The saying goes: Only a fool learns from his own mistakes. A wise man learns from the mistakes of others.
Technical.ly asked entrepreneurs and technologists to highlight the impactful mentors along their journey to success. The insight from mentors led them to start businesses, but also offered the courage to quit jobs, take risks and learn exactly what kind of leader not to be.
After that roundup published, we got more great responses and couldn’t keep them to ourselves. Below, hear from these organizational heads who have benefitted from the mistakes and lessons of others. By imparting their own wisdom, they can help others in the Baltimore tech community do the same.
These remarks have been edited for length and clarity.
Delali Dzirasa, founder of Fearless
There have been many mentors and role models who have helped and supported me not only in my career, but in life. My first boss at Raba Technologies mentored me when I told him about my dream of starting my own company and learning the ins and outs of the business. The folks at the Department of Defense Mentor-Protégé Program took Fearless under their wing. The relationship is so strong, we are currently building a portal for the program to better facilitate relationships between mentors and their mentee companies.
And I have to give credit to my mentor, role model, and lifelong friend, Dr. Freeman Hrabowski. I first met Dr. Hrabowski when I was a student at UMBC and he was serving as president. He has not only connected me to so many people; he is also the person I turn to when I am making major life decisions. He selflessly opens doors, not just for me, but for many others, and I aspire to do the same for the next group of entrepreneurs and leaders.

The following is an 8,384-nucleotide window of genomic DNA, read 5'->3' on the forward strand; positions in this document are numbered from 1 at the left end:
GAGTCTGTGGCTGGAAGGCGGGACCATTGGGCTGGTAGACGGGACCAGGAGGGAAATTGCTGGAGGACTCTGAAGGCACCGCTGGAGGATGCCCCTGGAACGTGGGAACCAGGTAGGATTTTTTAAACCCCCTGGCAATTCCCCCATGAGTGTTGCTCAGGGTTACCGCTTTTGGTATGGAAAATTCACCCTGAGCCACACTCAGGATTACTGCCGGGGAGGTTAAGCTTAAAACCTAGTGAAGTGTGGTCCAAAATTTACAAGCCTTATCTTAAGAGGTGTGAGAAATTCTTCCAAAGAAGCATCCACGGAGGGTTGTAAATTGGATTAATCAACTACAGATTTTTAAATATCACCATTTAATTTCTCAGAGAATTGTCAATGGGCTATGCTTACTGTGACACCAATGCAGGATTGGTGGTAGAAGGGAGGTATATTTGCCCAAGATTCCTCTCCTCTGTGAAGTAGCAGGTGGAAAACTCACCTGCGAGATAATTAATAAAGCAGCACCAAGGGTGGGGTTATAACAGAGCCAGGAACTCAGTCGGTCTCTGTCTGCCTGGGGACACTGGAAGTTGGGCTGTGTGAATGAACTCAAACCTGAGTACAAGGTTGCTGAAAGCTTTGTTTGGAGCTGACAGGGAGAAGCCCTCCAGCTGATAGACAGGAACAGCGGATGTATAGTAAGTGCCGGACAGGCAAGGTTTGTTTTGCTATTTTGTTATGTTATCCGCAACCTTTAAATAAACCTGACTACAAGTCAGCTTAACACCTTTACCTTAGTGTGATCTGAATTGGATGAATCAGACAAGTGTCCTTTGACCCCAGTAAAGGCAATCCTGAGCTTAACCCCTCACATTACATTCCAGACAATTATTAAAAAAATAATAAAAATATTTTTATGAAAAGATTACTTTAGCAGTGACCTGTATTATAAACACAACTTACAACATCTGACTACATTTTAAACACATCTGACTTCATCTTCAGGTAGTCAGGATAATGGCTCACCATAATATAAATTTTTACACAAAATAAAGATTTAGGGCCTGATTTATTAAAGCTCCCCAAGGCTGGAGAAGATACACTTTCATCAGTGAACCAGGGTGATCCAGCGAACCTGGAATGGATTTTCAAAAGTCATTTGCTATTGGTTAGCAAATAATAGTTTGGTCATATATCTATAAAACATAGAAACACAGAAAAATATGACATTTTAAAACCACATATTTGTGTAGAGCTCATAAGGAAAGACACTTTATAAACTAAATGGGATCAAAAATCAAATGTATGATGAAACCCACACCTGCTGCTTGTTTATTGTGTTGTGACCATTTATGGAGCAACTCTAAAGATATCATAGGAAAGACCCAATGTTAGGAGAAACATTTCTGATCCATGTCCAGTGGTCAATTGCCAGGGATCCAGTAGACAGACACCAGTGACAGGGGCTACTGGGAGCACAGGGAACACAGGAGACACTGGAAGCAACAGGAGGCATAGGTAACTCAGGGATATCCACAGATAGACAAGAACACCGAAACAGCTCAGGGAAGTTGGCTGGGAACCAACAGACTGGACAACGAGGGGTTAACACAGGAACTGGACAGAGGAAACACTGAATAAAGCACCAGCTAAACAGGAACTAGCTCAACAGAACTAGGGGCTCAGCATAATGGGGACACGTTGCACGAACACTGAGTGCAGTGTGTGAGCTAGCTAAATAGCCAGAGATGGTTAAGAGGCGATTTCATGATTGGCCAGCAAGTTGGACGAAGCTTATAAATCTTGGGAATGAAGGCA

Lisa Umberger, CEO of Sicura
As a female CEO of a tech company, I am definitely standing on the shoulders of all of the engineers that came before me and happened to be female. One of my biggest mentors, Judy, told me once that she can’t wait until “women engineers” are just referred to as “engineers.” That really stuck with me and now I can’t wait to give that back to those coming up interested in tech now as a mentor.
The most helpful thing one of my previous managers did for me was allow me to figure things out on my own, even if that meant some degree of wrong answers or failure. Providing guidance and support instead of the correct answer or worse, doing it for someone, doesn’t allow them to learn, use critical thinking, and be rewarded for their successes.
Sanwar Sunny, CEO of Dynamhex
Some of my early mentors professionally had to be Ashok Gupta, who current is a senior energy economist at Natural Resources Defense Council. Since meeting Ashok in 2018, he has been instrumental in teaching me about how to help people understand concepts so they can make the right decisions for themselves.
Although it sounds trivial, this was instrumental in learning about early sales to governments and large energy companies as a startup company. As startup founders, we often have a tendency to over-engineer our customer’s problems with solutions we WANT them to adopt. As a trained physicist and mathematician, who spent his career in climate and energy economist, Ashok explained this core concept to me, through multiple interpretations and interactions till it finally stuck and I cannot thank him enough for that.
Patrick McQuown, executive director of entrepreneurship at Towson University
Best advice [I’ve ever gotten from and old boss]: I was a forensic science major. I had a dream job all lined up to be a G-man for the federal government. I was interning for the Commodity Futures Trading Commission and was a computer geek and the year was 1996. … My future was bright, but I also had a company, Proteus. I listened to someone I respected, “Go do Proteus, if it doesn’t work out we will for sure hire you back.”
The best advice had a compounding effect by an order of magnitude.
Tina Williams-Koroma, founder of CyDeploy and TCecure